- Determining that the applicant is not a designated person for TF, etc,or;
- whether there are linked transactions within the same ICO, regardless if this is during pre-sale or public sale stage.
It is generally accepted by the GFSC, that unless tokens can be withheld, due diligence is required to be collected on potential contributors before a public token sale takes place (a ‘white listing’ process).The extent of the captured due diligence would then be reviewed and adjusted under a risk based approach to ensure appropriateness on an offering by offering basis. Nonetheless, the FSC will consider alternative arrangements as long as the KYC obligations are met before receipt of proceeds.
6. Are firms offering token sales required to appoint a money laundering reporting officer (MLRO) based in Gibraltar?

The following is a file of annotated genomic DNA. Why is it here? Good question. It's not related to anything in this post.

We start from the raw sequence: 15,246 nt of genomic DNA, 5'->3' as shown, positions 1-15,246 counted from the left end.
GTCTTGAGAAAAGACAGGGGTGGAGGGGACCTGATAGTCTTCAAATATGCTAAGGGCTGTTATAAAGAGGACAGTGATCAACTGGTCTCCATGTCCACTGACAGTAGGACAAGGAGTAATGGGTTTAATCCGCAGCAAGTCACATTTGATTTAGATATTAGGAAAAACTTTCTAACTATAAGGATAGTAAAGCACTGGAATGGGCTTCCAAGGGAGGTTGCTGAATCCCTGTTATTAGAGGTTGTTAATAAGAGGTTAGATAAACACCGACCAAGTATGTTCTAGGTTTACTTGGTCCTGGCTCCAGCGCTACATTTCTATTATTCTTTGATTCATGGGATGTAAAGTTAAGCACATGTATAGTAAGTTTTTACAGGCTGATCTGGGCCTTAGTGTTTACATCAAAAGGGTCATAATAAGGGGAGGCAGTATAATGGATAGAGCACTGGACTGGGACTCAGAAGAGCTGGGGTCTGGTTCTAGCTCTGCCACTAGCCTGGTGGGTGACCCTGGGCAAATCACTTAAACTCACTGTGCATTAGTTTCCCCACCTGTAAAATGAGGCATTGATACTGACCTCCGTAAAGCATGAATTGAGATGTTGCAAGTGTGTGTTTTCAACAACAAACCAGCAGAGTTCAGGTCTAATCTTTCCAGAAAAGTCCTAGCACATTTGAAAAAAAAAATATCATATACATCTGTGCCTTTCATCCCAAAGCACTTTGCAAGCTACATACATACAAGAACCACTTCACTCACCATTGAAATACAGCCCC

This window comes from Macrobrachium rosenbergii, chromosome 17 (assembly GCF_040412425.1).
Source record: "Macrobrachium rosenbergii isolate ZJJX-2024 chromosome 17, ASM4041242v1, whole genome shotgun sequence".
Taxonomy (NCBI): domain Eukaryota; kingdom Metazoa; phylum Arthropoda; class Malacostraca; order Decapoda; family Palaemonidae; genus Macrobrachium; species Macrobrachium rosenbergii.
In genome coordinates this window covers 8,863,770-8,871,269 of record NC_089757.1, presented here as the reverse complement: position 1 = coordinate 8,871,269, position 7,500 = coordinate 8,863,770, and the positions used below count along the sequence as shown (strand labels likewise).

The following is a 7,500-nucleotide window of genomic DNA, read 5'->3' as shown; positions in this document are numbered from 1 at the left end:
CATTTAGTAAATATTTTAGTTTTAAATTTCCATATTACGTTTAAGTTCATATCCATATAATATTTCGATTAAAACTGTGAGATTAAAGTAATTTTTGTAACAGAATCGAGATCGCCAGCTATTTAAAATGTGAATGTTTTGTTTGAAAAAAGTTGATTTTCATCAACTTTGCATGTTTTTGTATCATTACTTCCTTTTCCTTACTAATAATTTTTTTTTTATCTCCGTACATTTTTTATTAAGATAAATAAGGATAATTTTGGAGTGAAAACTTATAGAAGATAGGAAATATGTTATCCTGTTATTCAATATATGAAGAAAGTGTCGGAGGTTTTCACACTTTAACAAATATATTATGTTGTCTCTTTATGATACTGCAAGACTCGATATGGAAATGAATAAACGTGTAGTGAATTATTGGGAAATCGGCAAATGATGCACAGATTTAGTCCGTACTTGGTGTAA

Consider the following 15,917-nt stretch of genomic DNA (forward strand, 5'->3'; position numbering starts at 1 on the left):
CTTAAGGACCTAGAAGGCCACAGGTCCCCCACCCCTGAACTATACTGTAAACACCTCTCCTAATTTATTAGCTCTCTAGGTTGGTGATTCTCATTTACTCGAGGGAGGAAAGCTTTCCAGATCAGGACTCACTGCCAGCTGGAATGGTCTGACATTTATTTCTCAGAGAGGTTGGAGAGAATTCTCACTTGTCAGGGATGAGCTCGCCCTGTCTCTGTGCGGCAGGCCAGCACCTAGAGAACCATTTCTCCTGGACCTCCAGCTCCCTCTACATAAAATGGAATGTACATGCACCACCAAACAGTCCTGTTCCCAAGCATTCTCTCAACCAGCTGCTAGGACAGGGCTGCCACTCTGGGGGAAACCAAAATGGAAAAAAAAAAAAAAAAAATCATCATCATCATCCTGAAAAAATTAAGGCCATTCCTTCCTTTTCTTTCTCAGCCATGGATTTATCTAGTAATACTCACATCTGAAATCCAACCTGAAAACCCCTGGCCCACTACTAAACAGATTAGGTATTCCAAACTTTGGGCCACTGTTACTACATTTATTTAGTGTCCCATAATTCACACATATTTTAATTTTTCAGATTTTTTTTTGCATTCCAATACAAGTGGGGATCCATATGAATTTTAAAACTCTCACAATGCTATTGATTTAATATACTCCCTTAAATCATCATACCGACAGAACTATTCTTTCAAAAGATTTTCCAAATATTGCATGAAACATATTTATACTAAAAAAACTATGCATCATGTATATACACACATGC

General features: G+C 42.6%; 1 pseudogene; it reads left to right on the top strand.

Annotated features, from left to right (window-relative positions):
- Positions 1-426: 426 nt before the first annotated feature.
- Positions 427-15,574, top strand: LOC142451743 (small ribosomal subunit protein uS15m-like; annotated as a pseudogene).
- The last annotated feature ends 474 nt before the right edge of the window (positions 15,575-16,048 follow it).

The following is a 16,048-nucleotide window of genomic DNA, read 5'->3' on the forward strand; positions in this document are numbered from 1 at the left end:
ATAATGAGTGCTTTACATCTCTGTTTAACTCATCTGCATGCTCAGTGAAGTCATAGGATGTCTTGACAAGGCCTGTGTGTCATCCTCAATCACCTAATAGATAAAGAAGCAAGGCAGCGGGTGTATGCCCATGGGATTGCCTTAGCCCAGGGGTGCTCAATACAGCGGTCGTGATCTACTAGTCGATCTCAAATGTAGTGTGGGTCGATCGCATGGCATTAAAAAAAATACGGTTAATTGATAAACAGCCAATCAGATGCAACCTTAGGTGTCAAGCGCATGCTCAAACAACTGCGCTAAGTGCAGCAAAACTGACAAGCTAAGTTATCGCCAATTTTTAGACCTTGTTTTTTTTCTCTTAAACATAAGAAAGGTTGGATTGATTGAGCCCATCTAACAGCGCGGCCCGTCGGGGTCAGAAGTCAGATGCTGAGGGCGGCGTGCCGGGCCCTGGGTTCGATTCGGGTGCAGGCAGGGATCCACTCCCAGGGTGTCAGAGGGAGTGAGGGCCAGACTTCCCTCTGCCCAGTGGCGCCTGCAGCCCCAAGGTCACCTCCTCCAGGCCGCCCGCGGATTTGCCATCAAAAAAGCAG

Yes, the appointment of a MLRO is a requirement.
In the interim, and until the full development of the token regulations, the FSC would be satisfied for the MLRO function and AML/CFT procedural work to be outsourced to 3rd parties, in line with the GFSC’s Outsourcing Guidance Note. This also applies even if the MLRO is located outside of Gibraltar provided 1) it complies with local requirements and the individual is based within an EEA state with equivalent AML/CFT requirements.
Please be advised that the outsourcing of the function does not exempt the firm’s and its senior management’s, responsibility to ensure compliance with POCA.The FSC will consider how best to address this as part of the development of the token regulations.
7. What policies and procedures are required to be documented by firms offering token sales?